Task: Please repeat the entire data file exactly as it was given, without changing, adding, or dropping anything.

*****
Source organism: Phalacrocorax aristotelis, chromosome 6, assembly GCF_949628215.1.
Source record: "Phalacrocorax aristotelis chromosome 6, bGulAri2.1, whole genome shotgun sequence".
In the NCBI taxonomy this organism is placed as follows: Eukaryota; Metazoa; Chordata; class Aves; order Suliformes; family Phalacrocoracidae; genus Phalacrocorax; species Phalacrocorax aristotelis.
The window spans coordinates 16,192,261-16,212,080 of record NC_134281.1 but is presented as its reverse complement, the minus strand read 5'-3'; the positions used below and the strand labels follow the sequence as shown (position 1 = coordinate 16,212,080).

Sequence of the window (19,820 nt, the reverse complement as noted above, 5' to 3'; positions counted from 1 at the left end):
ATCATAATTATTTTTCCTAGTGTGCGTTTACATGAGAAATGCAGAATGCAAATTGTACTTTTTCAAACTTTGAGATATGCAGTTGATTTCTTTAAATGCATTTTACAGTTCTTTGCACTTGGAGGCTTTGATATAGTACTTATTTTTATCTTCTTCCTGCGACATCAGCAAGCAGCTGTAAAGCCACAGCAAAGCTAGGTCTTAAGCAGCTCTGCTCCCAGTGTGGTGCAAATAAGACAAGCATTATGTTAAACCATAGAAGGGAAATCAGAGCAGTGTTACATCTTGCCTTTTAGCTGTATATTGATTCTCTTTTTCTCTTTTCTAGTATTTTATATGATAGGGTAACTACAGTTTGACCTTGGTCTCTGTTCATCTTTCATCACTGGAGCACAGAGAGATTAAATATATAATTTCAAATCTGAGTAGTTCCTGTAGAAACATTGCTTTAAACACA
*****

Source organism: Phalacrocorax aristotelis, chromosome 6, assembly GCF_949628215.1.
Source record: "Phalacrocorax aristotelis chromosome 6, bGulAri2.1, whole genome shotgun sequence".
In the NCBI taxonomy this organism is placed as follows: Eukaryota; Metazoa; Chordata; class Aves; order Suliformes; family Phalacrocoracidae; genus Phalacrocorax; species Phalacrocorax aristotelis.
The window spans coordinates 16,192,261-16,212,080 of record NC_134281.1 but is presented as its reverse complement, the minus strand read 5'-3'; the positions used below and the strand labels follow the sequence as shown (position 1 = coordinate 16,212,080).

Sequence of the window (19,820 nt, the reverse complement as noted above, 5' to 3'; positions counted from 1 at the left end):
ATCATAATTATTTTTCCTAGTGTGCGTTTACATGAGAAATGCAGAATGCAAATTGTACTTTTTCAAACTTTGAGATATGCAGTTGATTTCTTTAAATGCATTTTACAGTTCTTTGCACTTGGAGGCTTTGATATAGTACTTATTTTTATCTTCTTCCTGCGACATCAGCAAGCAGCTGTAAAGCCACAGCAAAGCTAGGTCTTAAGCAGCTCTGCTCCCAGTGTGGTGCAAATAAGACAAGCATTATGTTAAACCATAGAAGGGAAATCAGAGCAGTGTTACATCTTGCCTTTTAGCTGTATATTGATTCTCTTTTTCTCTTTTCTAGTATTTTATATGATAGGGTAACTACAGTTTGACCTTGGTCTCTGTTCATCTTTCATCACTGGAGCACAGAGAGATTAAATATATAATTTCAAATCTGAGTAGTTCCTGTAGAAACATTGCTTTAAACACA